At the age of nine, she was separated from her family when she was sold to another owner. As a slave, she had no rights. Even her husband was chosen for her. Her children were not hers, but her owners, to do with as he chose.
Sojouner escaped slavery in 1826.
She became a Christian, and began to agitate for the abolition of slavery and for women’s rights. Until her death in 1883, she continued to advocate for the rights of women, for property rights for freed slaves, for prison reform, and for an end to capital punishment.
Although many had used Christianity to, not only oppress women, but also to justify slavery, Sojourner found in Jesus a source of strength and purpose.
Like many women, she had looked past the cultural traditions she had heard about in the Bible, and instead focused on the essence of Jesus’ teachings. These women heard Jesus talk about the meek inheriting the earth; they heard him say that the merciful receive mercy, and they know that the peacemakers will be called the children of God. (Matthew 5:1-11)
They listened to what Jesus told them when he was asked what is the greatest commandment:
“’The Lord our God, the Lord is one. And you shall love the Lord your God with all your heart and with all your soul and with all your mind and with all your strength.’ The second is this: ‘You shall love your neighbor as yourself.’ There is no other commandment greater than these.”
These women understood that Jesus would tell us to include our enemies in those we should love, and we should pray for those who persecute us. (Matthew 5:43-48)
Jesus didn’t accept the status quo just because it had become tradition. He spent time with women and Samaritans; he talked to tax collectors; he overturned the tables of the money-changers in the temple. He stood up for those people who could not stand up for themselves, like an adulteress about to be stoned, and warned against emulating the Pharisees. He took a stand on those issues which he knew would make a difference in the world, but didn’t get involved in issues which didn’t trouble him, like paying taxes to Caesar, and he advised those scorned to turn the other cheek.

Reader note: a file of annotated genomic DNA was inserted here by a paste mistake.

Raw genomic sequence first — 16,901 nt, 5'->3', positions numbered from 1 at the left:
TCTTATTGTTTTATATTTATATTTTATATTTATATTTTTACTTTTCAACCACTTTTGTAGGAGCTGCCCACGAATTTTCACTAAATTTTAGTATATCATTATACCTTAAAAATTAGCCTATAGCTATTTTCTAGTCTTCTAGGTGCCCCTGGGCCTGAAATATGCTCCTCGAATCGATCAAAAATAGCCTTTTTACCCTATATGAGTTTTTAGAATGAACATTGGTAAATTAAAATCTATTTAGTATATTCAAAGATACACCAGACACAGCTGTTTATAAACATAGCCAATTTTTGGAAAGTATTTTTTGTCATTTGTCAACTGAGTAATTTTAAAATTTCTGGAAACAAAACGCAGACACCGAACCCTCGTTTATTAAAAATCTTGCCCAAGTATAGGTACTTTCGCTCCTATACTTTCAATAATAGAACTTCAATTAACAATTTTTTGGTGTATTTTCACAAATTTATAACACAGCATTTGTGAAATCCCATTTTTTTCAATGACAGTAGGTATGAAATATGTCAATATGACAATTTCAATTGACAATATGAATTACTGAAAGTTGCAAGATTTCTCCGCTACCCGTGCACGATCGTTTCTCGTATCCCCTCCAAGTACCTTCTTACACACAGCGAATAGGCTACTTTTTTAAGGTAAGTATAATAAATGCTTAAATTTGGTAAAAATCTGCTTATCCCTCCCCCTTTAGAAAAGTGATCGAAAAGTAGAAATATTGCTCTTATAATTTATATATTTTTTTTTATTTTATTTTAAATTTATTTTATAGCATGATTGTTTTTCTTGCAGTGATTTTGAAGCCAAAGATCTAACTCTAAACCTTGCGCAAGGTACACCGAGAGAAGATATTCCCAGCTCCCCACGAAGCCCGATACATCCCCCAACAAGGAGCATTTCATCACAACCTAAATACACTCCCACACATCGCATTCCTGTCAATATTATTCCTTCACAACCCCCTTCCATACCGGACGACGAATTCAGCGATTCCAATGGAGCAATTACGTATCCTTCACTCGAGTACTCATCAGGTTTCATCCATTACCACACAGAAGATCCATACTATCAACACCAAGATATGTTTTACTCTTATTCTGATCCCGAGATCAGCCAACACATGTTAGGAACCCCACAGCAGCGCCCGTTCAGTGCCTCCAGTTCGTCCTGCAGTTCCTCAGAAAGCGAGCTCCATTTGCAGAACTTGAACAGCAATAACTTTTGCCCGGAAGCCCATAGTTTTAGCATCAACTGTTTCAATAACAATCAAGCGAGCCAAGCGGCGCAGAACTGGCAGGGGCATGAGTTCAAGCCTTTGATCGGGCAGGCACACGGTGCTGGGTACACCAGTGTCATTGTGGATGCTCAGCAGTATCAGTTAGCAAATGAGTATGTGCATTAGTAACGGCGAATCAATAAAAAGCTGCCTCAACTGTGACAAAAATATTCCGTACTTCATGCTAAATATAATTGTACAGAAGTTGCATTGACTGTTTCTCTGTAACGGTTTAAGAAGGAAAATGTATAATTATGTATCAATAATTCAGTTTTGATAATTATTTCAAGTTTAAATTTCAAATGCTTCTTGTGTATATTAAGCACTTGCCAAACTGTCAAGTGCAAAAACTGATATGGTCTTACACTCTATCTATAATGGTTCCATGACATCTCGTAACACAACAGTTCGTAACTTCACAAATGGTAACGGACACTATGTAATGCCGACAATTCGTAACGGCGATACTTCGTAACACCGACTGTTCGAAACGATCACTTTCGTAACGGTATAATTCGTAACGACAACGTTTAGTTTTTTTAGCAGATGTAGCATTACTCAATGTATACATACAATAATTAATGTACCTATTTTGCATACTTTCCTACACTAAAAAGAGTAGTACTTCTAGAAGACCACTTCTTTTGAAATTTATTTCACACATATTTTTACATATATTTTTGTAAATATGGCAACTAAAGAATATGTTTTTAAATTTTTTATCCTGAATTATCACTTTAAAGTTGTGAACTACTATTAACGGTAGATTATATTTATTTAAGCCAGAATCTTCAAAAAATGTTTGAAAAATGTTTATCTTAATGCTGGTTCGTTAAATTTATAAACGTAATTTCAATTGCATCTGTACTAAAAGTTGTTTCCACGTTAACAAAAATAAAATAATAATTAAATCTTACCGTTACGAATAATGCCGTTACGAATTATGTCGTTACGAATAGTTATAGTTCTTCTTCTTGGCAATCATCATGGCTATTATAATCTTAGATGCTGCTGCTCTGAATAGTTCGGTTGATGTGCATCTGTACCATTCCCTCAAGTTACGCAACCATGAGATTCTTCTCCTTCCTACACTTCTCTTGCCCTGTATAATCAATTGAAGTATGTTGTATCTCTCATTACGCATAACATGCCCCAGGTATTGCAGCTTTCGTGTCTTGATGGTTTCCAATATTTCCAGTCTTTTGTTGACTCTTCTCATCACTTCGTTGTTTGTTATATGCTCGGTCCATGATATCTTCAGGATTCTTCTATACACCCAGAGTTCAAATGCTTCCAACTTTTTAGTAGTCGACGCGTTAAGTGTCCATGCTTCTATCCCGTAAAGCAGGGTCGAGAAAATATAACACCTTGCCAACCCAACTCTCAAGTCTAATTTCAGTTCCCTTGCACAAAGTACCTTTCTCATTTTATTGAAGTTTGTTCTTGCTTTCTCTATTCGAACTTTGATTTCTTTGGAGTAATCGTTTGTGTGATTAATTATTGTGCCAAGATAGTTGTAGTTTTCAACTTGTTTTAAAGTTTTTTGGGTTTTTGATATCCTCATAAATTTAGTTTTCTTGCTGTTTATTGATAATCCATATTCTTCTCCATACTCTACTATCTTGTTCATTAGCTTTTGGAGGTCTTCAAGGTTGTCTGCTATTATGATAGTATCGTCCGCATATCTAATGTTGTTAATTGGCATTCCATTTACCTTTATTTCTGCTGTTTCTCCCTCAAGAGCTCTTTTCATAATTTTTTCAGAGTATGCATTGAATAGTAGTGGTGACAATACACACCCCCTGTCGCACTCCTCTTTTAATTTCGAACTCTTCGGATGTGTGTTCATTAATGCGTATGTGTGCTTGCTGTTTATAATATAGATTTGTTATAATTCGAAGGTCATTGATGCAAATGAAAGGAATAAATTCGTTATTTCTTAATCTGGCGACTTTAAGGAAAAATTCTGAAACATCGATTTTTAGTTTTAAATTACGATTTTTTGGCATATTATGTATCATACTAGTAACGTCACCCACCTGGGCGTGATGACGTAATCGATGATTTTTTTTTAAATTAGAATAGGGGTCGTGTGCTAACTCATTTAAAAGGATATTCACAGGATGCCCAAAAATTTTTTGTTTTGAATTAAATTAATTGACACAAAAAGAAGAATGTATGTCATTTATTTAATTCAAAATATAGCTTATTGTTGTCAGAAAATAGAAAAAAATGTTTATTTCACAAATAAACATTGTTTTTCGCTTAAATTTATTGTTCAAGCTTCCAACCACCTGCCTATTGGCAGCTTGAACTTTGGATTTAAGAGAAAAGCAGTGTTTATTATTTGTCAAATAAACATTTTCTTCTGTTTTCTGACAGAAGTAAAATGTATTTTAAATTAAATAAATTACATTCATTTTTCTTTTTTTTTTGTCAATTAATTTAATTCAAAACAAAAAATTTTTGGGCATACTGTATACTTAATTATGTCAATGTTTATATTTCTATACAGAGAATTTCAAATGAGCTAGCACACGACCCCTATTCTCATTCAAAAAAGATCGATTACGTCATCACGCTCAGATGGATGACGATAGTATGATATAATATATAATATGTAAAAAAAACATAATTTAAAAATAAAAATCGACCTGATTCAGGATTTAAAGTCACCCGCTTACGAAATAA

Women like Sojourner could take comfort from Jesus’ words that there is but one master, and that those people who humble themselves shall be exalted. (Matthew 23)
According to the cultural tradition in the times of the Bible, slavery was an accepted practice. Women were considered mere chattels along with the slaves. First they were the property of their fathers to be sold into marriage with a bride-price, thus becoming the property of their husbands. Men had intrinsic value, but women’s only value was their abilities to bear sons for their husbands. Animals were valued only for their ability to carry men or to feed them.
We have come a long way since Biblical times. Thanks to women like Sojourner Truth and men who listened to them, we now live in a society where slavery is becoming a thing of the past. Women are seen as having intrinsic value, just like men, regardless of their child-producing ability. Even some animals are valued.
We create a genuine outcry when whales are slaughtered for their meat and blubber, and even complain when we hear of dog on the menu in Asian restaurants. We are particularly concerned when we hear of cats or dogs being cruelly treated, but somehow manage to turn a blind eye to the cruelty that creates most of the meals on our plates. Far better not to know what goes on. We can’t be judged for something that we are ignorant of, can we?